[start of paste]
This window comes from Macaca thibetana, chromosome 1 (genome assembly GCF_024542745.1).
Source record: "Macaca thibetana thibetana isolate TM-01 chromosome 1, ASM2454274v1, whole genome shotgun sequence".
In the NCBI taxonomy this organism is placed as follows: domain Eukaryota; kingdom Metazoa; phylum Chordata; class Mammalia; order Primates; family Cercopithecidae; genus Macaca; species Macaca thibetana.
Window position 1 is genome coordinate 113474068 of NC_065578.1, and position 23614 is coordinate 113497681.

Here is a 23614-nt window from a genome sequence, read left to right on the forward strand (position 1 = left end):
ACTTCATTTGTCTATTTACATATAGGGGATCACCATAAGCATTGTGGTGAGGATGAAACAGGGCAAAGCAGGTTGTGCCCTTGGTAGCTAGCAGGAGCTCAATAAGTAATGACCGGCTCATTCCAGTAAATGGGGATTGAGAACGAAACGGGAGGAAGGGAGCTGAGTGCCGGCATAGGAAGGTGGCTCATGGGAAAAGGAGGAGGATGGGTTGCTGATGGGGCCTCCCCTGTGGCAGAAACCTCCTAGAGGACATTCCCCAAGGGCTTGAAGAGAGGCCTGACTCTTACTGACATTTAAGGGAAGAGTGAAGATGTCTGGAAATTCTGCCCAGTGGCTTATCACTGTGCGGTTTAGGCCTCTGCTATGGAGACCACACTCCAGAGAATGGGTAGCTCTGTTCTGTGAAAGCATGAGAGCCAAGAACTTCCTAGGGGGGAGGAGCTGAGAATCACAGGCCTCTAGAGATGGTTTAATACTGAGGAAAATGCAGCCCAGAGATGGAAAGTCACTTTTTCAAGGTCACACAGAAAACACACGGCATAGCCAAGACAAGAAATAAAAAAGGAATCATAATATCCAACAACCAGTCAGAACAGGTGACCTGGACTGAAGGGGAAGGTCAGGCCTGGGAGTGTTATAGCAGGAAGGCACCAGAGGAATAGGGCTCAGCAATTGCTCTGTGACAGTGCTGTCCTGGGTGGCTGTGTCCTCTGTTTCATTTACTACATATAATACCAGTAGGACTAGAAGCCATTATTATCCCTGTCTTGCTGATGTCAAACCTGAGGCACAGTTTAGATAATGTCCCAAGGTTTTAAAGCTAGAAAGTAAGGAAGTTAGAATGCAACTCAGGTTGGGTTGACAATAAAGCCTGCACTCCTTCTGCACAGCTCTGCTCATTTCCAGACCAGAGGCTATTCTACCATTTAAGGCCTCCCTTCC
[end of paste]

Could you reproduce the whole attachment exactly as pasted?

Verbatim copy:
This window comes from Macaca thibetana, chromosome 1 (genome assembly GCF_024542745.1).
Source record: "Macaca thibetana thibetana isolate TM-01 chromosome 1, ASM2454274v1, whole genome shotgun sequence".
In the NCBI taxonomy this organism is placed as follows: domain Eukaryota; kingdom Metazoa; phylum Chordata; class Mammalia; order Primates; family Cercopithecidae; genus Macaca; species Macaca thibetana.
Window position 1 is genome coordinate 113474068 of NC_065578.1, and position 23614 is coordinate 113497681.

Here is a 23614-nt window from a genome sequence, read left to right on the forward strand (position 1 = left end):
ACTTCATTTGTCTATTTACATATAGGGGATCACCATAAGCATTGTGGTGAGGATGAAACAGGGCAAAGCAGGTTGTGCCCTTGGTAGCTAGCAGGAGCTCAATAAGTAATGACCGGCTCATTCCAGTAAATGGGGATTGAGAACGAAACGGGAGGAAGGGAGCTGAGTGCCGGCATAGGAAGGTGGCTCATGGGAAAAGGAGGAGGATGGGTTGCTGATGGGGCCTCCCCTGTGGCAGAAACCTCCTAGAGGACATTCCCCAAGGGCTTGAAGAGAGGCCTGACTCTTACTGACATTTAAGGGAAGAGTGAAGATGTCTGGAAATTCTGCCCAGTGGCTTATCACTGTGCGGTTTAGGCCTCTGCTATGGAGACCACACTCCAGAGAATGGGTAGCTCTGTTCTGTGAAAGCATGAGAGCCAAGAACTTCCTAGGGGGGAGGAGCTGAGAATCACAGGCCTCTAGAGATGGTTTAATACTGAGGAAAATGCAGCCCAGAGATGGAAAGTCACTTTTTCAAGGTCACACAGAAAACACACGGCATAGCCAAGACAAGAAATAAAAAAGGAATCATAATATCCAACAACCAGTCAGAACAGGTGACCTGGACTGAAGGGGAAGGTCAGGCCTGGGAGTGTTATAGCAGGAAGGCACCAGAGGAATAGGGCTCAGCAATTGCTCTGTGACAGTGCTGTCCTGGGTGGCTGTGTCCTCTGTTTCATTTACTACATATAATACCAGTAGGACTAGAAGCCATTATTATCCCTGTCTTGCTGATGTCAAACCTGAGGCACAGTTTAGATAATGTCCCAAGGTTTTAAAGCTAGAAAGTAAGGAAGTTAGAATGCAACTCAGGTTGGGTTGACAATAAAGCCTGCACTCCTTCTGCACAGCTCTGCTCATTTCCAGACCAGAGGCTATTCTACCATTTAAGGCCTCCCTTCC